Love that dirty water

On Thursday night, I'll be attending a fundraiser for a local organization that's fighting for public transportation equity in my area. Afterwards, I'm having some folks over to watch the game.

It's hard not to get swept up in the joy that is Boston in October. We are Red Sox nation, and when things are good, they're really good. It's fun to be a part of it all; checking the scores, sharing them with friends and strangers, singing sweet caroline in the streets or on the subway.

Getting excited about public hearings about public transportation is a whole lot harder. There will be locally-made chocolates at the fundraiser, which should make it easier. The governor has recently said that he's planning to put up the funds to get the greenline extension finished ahead of schedule which seems to have some people hopeful. I'm still thinking a lawsuit is likely to be necessary, given the current timeline, the history of postponement, and the health risks involved. The Big Dig has not been kind to Somerville.

I'm feeling really connected to my community, and it certainly helps that my community includes people I can call friends, but it is sad to me that my involvement with the Quakers in the area is so limited. Is the disconnect because I am a "young adult" who'd rather not hang out with the Young Adults? Is the disconnect because New Englanders are decidedly less friendly that Southerners? Or is it because of the theological differences that separate us? I imagine it's all of the above. The reticent New Englanders expect the young adults to take me in, but I have no interest in their potlucks. I hung out with young adults while I was in college, and even then I didn't always feel that our age was significant enough to bind us together. Once I get the "real grown-ups" to really talk to me, they don't seem to like me very much.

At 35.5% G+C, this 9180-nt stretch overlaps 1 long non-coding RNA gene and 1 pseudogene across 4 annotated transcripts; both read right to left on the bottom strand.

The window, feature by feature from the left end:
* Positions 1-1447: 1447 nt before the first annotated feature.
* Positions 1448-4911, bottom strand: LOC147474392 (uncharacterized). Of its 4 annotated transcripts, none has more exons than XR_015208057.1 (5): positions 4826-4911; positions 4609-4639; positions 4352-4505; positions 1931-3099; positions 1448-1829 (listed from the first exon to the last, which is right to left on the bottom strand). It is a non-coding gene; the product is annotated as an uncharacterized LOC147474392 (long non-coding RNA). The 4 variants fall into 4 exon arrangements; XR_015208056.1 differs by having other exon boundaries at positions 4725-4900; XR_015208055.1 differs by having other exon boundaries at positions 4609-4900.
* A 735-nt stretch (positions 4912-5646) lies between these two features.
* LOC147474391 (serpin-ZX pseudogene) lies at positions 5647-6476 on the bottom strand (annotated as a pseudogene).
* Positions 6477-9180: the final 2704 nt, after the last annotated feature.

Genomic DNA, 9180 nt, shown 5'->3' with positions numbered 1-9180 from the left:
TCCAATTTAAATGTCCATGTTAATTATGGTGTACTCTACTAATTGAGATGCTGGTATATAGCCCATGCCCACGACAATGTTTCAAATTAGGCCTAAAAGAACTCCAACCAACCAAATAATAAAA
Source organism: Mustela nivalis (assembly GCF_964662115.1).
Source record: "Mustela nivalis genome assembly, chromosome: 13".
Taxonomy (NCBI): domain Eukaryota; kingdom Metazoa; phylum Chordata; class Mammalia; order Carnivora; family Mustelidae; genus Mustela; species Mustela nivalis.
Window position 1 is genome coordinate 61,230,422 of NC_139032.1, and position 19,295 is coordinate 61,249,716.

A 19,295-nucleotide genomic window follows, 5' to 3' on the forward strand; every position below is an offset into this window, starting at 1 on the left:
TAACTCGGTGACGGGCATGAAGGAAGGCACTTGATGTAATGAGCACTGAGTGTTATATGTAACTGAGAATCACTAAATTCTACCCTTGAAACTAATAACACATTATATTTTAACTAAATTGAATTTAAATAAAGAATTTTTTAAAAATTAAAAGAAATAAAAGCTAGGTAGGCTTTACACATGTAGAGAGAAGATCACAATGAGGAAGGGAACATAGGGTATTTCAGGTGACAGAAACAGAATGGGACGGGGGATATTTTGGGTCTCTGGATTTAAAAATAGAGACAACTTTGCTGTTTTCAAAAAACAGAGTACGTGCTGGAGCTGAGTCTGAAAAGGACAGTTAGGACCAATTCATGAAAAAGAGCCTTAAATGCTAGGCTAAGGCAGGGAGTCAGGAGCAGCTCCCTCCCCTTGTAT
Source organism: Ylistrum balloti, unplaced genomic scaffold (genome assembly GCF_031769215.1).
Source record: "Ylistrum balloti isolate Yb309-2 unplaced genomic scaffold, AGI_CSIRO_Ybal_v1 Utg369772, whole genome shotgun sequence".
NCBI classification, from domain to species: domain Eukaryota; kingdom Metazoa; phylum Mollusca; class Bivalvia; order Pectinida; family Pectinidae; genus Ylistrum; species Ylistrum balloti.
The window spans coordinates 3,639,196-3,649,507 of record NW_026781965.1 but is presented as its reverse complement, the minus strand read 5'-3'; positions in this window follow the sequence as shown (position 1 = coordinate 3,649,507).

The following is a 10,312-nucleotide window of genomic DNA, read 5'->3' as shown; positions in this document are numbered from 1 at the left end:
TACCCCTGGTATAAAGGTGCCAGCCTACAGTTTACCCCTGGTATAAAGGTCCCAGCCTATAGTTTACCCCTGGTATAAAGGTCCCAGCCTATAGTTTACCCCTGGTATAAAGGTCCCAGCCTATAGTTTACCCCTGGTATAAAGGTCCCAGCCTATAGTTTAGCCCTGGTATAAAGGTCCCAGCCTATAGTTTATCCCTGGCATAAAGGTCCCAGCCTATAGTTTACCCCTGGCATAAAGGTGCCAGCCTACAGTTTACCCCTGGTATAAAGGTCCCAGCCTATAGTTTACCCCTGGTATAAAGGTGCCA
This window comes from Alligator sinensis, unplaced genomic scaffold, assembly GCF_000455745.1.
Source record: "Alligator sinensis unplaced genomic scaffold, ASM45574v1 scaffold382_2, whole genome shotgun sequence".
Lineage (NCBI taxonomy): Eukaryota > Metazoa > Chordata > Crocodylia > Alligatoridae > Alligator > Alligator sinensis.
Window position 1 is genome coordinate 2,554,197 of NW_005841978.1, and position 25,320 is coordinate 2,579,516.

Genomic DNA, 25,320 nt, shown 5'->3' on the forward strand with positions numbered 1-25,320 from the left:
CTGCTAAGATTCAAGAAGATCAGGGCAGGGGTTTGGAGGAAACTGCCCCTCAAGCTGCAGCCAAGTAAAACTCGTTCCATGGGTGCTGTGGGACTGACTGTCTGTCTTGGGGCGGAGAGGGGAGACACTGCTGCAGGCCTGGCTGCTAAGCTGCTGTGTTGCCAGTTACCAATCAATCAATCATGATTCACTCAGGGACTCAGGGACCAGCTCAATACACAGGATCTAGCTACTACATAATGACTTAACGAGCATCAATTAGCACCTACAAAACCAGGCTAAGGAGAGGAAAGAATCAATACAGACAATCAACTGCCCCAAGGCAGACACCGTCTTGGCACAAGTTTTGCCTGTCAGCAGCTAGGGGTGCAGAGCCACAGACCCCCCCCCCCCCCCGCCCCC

I'm loving my community right now. I just wish I felt as involved, included and welcomed at the Quaker meeting as I do elsewhere.

Elizabeth Bathurst


Nancy A said...

I used to go to YFNA gatherings oh so many years ago. They were fun. It's a good place to find out that all Quakers are kind of likeyourself. Is YFNA still going?

lurking luddite said...

There are adults who love you as you are. I was put on the panel discussion today at Representative body about how we educate our youth. (Yeah, Me). We reflected on how fortunate you and M.E. and G, and the others were to have Janie O. and Lib and Mary L. and all the others at Woodland to love you the way they did. Everybody asked for you. Shame on them for not loving you!!

Lurking Luddite

Chris M. said...

Ooooh, a STANDELLS reference in a Quaker blog! I LOVE it!

I was saddened by this line: "I just wish I felt as involved, included and welcomed at the Quaker meeting as I do elsewhere."

Do come to San Francisco Meeting some time if you're ever here. Lately we've been pretty good about intergenerational chatting, and Robin and I like to joke it's San Francisco Monthly Meeting (Conservative) -- not that there's integrity in that name, but we do have a larger-than-usual number of Conservative-leaning Friends for Pacific Yearly Meeting.

Oh, and I get excited about public hearings, too -- for transit-oriented affordable housing, though, rather than transit per se...

-- Chris M.